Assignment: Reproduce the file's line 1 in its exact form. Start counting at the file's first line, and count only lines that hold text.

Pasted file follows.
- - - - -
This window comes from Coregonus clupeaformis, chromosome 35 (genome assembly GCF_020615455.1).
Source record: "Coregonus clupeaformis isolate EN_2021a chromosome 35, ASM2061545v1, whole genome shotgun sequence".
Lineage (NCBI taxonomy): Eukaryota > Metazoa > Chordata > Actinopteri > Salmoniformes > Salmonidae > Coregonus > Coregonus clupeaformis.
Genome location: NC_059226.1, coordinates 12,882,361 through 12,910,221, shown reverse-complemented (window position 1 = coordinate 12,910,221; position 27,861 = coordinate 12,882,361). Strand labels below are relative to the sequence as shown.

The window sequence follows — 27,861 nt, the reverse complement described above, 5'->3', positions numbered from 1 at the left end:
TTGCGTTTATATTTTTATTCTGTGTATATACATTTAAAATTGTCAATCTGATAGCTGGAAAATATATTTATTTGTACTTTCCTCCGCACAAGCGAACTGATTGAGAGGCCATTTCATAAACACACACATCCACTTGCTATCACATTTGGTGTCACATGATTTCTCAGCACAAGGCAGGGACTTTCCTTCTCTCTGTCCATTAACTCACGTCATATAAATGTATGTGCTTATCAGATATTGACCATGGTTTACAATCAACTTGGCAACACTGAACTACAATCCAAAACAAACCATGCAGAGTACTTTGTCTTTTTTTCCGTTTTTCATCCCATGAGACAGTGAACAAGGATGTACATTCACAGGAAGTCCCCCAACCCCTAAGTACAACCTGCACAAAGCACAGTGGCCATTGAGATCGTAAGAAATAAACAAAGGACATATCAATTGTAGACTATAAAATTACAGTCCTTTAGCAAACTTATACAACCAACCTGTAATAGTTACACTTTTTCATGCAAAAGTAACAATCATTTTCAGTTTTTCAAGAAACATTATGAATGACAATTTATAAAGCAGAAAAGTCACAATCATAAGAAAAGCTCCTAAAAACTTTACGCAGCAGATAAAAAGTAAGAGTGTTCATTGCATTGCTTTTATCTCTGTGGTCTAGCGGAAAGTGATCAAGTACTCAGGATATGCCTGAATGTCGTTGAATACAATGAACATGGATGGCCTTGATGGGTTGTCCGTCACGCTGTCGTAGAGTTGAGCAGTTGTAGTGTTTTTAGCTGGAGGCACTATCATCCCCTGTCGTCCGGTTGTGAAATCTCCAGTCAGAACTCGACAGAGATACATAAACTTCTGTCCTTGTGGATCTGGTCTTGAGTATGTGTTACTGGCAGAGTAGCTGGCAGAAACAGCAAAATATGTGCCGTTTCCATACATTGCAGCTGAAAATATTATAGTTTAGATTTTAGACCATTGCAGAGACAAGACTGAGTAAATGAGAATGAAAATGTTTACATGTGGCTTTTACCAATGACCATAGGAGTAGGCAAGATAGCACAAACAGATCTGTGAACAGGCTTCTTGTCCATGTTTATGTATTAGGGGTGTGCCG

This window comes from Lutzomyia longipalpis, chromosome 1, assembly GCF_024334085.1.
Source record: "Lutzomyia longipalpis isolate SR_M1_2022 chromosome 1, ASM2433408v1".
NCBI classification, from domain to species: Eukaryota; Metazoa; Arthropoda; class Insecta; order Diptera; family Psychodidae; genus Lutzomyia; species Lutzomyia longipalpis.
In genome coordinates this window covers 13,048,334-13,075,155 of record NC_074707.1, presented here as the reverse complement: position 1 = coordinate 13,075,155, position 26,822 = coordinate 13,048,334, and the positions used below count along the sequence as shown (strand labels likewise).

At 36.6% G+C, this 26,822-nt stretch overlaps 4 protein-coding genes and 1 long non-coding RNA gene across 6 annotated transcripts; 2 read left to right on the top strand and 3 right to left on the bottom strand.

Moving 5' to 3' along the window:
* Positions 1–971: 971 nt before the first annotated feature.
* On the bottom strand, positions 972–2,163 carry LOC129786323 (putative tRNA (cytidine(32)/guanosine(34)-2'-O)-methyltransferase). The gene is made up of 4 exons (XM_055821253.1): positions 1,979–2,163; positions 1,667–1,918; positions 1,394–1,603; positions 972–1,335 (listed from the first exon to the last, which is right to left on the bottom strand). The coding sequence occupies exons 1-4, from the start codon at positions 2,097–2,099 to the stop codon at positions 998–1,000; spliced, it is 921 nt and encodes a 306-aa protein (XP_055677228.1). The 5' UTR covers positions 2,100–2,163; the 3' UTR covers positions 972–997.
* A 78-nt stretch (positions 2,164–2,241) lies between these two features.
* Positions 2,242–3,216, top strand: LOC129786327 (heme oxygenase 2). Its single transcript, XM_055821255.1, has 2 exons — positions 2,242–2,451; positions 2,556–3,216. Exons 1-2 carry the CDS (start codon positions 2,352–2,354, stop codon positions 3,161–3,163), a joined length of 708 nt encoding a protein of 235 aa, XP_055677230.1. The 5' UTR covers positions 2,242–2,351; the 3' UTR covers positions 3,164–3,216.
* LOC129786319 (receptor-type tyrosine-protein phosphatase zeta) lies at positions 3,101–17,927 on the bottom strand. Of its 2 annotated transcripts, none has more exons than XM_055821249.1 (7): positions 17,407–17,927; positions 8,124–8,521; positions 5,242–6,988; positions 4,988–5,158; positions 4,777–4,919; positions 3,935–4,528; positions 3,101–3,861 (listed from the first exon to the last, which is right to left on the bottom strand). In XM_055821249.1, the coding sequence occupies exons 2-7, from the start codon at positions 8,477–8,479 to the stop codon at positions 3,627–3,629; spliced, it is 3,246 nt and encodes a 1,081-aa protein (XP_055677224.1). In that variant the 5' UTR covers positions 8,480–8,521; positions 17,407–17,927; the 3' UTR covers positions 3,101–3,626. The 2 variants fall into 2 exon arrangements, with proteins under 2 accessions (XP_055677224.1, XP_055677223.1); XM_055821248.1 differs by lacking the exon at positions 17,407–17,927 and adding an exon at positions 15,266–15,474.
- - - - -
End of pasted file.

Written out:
This window comes from Coregonus clupeaformis, chromosome 35 (genome assembly GCF_020615455.1).